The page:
We are also beginning to collaborate with both suppliers and even other large buyers to look for credible standards for us all to be guided by. Climate change is something we all have in common, so if we can send a message down the chain that the market is focused on making changes to the way it does business, suppliers are more likely to take it seriously.
However, procurement processes are only part of the solution. To make the right purchasing decisions, we need to engage all staff University-wide to consider the emissions caused by their purchases, for example, by including them in their tender requirements. By supporting procurement in this way, we can make a much bigger impact when trying to lower our carbon footprint. With 41% of staff surveyed stating that they would prefer procurement decisions to be made easier for them by only using suppliers who already meet high sustainability standards, it is very clear that it is a whole team effort.
Going further, the greenest item is the one we don’t buy, so the first question we should all ask ourselves is ‘is it really essential?’. But where making a purchase is really necessary, choosing items which have a low carbon footprint, last a long-time or are repairable will help us on the journey to reducing emissions. This is the opposite of a fast and disposable culture, and whilst quality and durability might cost a little more in the short-term, over a longer time horizon it can save money and effort for the University.
Tony Brett, Head of Procurement:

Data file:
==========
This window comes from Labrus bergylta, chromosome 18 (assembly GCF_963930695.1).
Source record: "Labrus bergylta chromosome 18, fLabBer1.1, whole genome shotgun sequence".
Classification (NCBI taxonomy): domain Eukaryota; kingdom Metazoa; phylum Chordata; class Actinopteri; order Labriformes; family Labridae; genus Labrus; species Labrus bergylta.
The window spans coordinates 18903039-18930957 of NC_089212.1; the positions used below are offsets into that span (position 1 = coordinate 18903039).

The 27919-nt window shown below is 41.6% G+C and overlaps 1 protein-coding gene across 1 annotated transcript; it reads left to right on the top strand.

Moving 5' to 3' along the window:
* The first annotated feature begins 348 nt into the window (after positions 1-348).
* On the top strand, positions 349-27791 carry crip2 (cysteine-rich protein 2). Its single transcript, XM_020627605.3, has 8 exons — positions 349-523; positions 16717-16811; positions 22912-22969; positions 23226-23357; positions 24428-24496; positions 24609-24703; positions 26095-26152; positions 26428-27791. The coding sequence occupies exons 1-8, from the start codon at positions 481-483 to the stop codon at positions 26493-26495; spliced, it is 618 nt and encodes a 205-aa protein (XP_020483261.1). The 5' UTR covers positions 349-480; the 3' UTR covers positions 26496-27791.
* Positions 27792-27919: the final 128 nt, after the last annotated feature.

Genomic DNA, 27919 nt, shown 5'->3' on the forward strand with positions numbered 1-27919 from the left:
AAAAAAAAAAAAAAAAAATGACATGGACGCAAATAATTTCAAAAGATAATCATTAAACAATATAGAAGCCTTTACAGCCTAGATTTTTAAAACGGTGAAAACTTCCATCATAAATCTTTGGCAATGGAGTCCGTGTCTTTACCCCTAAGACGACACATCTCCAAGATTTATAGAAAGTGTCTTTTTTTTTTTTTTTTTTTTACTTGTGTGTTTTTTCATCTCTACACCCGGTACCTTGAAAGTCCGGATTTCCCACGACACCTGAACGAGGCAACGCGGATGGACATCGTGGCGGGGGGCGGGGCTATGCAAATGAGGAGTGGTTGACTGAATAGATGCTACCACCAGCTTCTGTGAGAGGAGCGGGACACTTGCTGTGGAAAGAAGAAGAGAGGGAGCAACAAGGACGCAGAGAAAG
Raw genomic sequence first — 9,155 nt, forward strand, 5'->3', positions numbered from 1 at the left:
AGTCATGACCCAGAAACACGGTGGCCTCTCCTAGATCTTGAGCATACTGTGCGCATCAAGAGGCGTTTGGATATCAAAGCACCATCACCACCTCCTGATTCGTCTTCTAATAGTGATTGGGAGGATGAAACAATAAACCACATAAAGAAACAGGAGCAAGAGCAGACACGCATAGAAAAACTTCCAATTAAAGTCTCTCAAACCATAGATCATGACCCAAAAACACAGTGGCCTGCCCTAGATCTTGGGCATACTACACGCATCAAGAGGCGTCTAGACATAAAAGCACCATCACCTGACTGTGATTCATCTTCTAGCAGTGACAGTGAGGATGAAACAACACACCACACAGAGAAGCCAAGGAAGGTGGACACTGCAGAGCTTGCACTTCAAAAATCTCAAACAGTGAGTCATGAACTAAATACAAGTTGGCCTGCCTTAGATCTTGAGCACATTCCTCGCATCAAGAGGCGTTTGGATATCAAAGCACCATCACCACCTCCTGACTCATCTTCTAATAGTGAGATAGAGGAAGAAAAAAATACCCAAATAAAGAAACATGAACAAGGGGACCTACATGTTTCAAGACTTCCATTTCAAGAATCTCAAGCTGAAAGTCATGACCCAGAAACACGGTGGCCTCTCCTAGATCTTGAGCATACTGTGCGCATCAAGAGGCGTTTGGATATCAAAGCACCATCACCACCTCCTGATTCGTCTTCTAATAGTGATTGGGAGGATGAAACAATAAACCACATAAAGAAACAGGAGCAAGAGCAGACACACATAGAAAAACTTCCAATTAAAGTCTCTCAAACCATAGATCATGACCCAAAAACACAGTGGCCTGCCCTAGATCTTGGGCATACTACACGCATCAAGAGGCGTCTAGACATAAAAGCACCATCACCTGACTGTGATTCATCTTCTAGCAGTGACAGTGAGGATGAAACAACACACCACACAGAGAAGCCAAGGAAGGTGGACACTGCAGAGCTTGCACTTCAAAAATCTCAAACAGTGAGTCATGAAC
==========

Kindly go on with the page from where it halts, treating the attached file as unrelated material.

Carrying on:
"Embodied carbon within our supply chains, or Scope 3 emissions as it’s known, represents the largest proportion of the University’s overall carbon emission, the challenge to reduce this by 50% by 2030 is a significant one but one we feel procurement can really help with. Thankfully it’s also a challenge that many of our suppliers seem equally keen to meet.
We recognise that we must take a measured and structured approach to working with our suppliers as currently little information on current Scope 3 emissions exists. Therefore our actions in the short term will focus on building useful information and engaging with our supply chains to share our vision.
From there we can begin to adapt our procurement processes and ultimately procure the things we need to operate but with a measurable reduction in scope 3 emissions."
Making our supply chain more sustainable
These survey results show that our community is open to and ready for a change in our procurement processes. Managing the environmental impact of our University, while also balancing social and economic issues, is not an easy task. But it's something that we can take steps to improve.
It is now our responsibility to examine each stage of our purchasing decision-making and our supply chain and consider efficiencies that could be implemented. This is challenging, but we have already started work to ensure better transparency with our measurement and reporting.
By working as a whole team across the University, we can show how each purchase decision can impact our journey to net-zero. To get involved, keep up-to-date via our climate change hub.
Notes about the survey
This survey was conducted in November 2021.
This survey was completed by 3985 respondents, representing 39% of University staff and 11% of students.
This survey was commissioned by the Climate Action team with methodology devised and results analysed by Dr Paul Haggar, Prof Lorraine Whitmarsh, Kaloyan Mitev and Hannah Lester.
The collated survey data can be accessed by members of the University of Bath community here.
If you have any questions about the nature of this survey, please contact firstname.lastname@example.org